Gettin’ Seedy at the Heritage Harvest Festival

mmushroomsMr. Cheese and I were in attendance yesterday, at the 4th annual Heritage Harvest Festival at Monticello.  We were giddy like kids when we arrived on the grounds and saw the lavish garden beds and tents promising organic 

Tossing the Swiss at Monticello

Tossing the Swiss at Monticello

this and fresh pressed that.  As noted in the program welcome note, the festival “celebrates the tangible connection between Thomas Jefferson’s legacy in food, wine and gardening and how it is a model for lovers of the earth today.”   

There were lectures about mushroom cultivation, sustainable urban gardening and even bread making. 


 We were was fascinated by the bee pollinator exhibit and the bee keeper explained the hierarchy to us while she tried desperately to locate the queen, which she’d hand-marked herself with a blue dot, for quicker identification.   dairy propaganda
I wanted to attend the seed exchange but it was the most crowded area of all and I’m not a fan of being around so many people that I get bumped around.   Some of the lecturers, booths or displays were a bit perplexing, although they did have an audience.  The Weston A. Price Foundation was there with a plethora of booklets speaking of how soy is horrible to your health, real butter a better choice than margarine and whose objectives include truth in labeling and non-toxic farming.    Although I am not a proponent of every issue they address, I plan to read up on them a bit more. 
mmore 'smrooms



We walked the flower and vegetable gardens and marveled in the work it must take to keep up with it all.  We toured some of the dependencies and visited one of the kitchen areas the slaves would have used.  In checking out the cook’s room, Mr. Cheese marveled at how it was a pretty nice room for the cook until he read the board stating that the cook was married and had  7 kids and they all lived in that room, together.   the kitchen 

on recipes and cookbooks 






We found what must have been the World’s Biggest Tree Trunk, bought the best white wine vinegar (ever!) and reveled in the gorgeous weather and the feeling of community that the festival seemed the provide.  Every direction we turned, people were talking about locally grown food, farming and the earth.  Music sounded in the background by various folk bands, as well as a couple of violinists standing at the top of the hill by the gardens.  My mind was spinning circles around recipe ideas and I originally went there in search of parsnips for a dish I’ll put up here in a week or so.  I came home with three huge tomatoes, two red and one green.  One of the red was promptly chopped and is sitting in the chili that’s on the stove now and the green one will be fried up, likely Wednesday this week, to be had with homemade roumelade.   Those recipes  and more new inspirations, will be tried and posted.  Peace.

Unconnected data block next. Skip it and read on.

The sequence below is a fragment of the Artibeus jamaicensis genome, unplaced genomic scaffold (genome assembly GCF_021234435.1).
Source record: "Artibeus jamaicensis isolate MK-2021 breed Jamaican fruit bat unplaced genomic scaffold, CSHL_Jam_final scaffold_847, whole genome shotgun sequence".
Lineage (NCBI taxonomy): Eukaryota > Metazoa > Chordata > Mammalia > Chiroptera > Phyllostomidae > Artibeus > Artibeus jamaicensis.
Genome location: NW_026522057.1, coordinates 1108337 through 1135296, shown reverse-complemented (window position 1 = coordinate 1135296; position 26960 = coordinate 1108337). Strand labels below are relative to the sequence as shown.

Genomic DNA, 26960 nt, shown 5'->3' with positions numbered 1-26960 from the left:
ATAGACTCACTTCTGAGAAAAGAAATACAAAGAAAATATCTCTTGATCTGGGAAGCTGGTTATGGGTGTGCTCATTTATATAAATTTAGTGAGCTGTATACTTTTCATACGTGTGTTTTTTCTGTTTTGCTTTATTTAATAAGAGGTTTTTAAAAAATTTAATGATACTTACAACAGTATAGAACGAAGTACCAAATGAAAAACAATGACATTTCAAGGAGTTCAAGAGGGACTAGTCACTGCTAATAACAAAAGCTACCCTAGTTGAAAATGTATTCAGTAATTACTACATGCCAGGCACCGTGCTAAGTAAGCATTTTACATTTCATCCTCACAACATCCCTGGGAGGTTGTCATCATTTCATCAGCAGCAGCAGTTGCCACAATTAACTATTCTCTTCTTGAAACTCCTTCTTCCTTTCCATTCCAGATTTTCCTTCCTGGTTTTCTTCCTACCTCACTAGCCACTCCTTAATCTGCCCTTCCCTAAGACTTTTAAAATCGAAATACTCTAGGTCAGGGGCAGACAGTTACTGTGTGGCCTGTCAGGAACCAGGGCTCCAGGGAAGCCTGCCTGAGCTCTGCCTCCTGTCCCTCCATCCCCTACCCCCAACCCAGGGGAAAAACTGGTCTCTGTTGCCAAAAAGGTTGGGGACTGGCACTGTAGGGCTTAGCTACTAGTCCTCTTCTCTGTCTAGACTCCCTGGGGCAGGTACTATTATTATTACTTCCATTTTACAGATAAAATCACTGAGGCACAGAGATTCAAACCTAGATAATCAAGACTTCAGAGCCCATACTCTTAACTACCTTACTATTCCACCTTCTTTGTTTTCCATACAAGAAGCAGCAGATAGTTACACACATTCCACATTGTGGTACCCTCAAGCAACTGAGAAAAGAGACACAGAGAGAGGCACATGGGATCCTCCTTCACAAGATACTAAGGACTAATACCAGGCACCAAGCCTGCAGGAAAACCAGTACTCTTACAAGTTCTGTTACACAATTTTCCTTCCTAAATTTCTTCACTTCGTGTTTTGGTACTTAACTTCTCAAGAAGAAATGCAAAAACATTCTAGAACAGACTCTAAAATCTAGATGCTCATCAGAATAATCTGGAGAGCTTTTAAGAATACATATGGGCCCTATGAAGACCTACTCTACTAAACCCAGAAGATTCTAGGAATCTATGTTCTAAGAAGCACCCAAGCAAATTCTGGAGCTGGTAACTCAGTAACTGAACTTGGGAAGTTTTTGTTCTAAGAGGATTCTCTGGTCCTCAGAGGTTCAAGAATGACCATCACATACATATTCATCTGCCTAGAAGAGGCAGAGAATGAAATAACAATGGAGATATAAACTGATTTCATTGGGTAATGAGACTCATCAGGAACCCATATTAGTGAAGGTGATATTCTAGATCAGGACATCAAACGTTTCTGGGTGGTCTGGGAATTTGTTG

big tree stumplime tree 




About tossingtheswissaround

I have been obsessed with food since I can remember. I grew up watching the Frugal Gourmet and Julia Childs in black and white repeats on TV. I made an elementary version of veal parmesan when I was all of 8 years old and even concocted a homemade version of vomit to drizzle along the hallway and oh-so-carefully in the bathroom so I could get of school whenever I wanted. Dad never caught on but I eventually came clean about that vomit recipe. About two years ago. My skills have greatly improved and my obsession has only deepened as the years go by. In the mornings, I ask my co-workers what’s for lunch, what they ate last night and what is on the menu tonight. I groan when I eat almost anything I like because I can barely contain my excitement. Because, well, because it’s food! I was technically trained and once worked as a formal chef but physically that takes its toll so I joined the much less strenuous, albeit entertaining, world of HR. Food is still at the forefront of my mind as I continue to cook and love all things food. Enjoy!
This entry was posted in Food Happenings, mushroom, Vegetables, vinegar and tagged , , , , , , , . Bookmark the permalink.

1 Response to Gettin’ Seedy at the Heritage Harvest Festival

  1. roxanne says:

    You look wonderful!

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